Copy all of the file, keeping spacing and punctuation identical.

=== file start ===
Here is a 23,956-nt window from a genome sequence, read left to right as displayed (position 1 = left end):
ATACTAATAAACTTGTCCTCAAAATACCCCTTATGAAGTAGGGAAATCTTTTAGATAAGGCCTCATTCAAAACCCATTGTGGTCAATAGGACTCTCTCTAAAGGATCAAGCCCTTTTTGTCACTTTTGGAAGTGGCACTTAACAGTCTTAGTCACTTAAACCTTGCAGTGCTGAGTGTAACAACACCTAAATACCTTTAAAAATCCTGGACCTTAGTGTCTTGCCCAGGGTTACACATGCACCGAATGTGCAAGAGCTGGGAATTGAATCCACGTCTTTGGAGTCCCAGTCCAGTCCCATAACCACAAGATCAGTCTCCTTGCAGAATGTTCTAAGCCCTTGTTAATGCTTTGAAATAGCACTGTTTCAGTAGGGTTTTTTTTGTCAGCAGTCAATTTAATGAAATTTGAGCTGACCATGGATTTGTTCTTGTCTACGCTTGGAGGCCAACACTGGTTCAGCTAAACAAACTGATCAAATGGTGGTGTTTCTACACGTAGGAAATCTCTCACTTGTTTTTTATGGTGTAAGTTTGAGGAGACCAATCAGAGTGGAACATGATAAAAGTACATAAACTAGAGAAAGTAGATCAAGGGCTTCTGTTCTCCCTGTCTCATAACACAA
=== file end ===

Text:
Here is a 23,956-nt window from a genome sequence, read left to right as displayed (position 1 = left end):
ATACTAATAAACTTGTCCTCAAAATACCCCTTATGAAGTAGGGAAATCTTTTAGATAAGGCCTCATTCAAAACCCATTGTGGTCAATAGGACTCTCTCTAAAGGATCAAGCCCTTTTTGTCACTTTTGGAAGTGGCACTTAACAGTCTTAGTCACTTAAACCTTGCAGTGCTGAGTGTAACAACACCTAAATACCTTTAAAAATCCTGGACCTTAGTGTCTTGCCCAGGGTTACACATGCACCGAATGTGCAAGAGCTGGGAATTGAATCCACGTCTTTGGAGTCCCAGTCCAGTCCCATAACCACAAGATCAGTCTCCTTGCAGAATGTTCTAAGCCCTTGTTAATGCTTTGAAATAGCACTGTTTCAGTAGGGTTTTTTTTGTCAGCAGTCAATTTAATGAAATTTGAGCTGACCATGGATTTGTTCTTGTCTACGCTTGGAGGCCAACACTGGTTCAGCTAAACAAACTGATCAAATGGTGGTGTTTCTACACGTAGGAAATCTCTCACTTGTTTTTTATGGTGTAAGTTTGAGGAGACCAATCAGAGTGGAACATGATAAAAGTACATAAACTAGAGAAAGTAGATCAAGGGCTTCTGTTCTCCCTGTCTCATAACACAA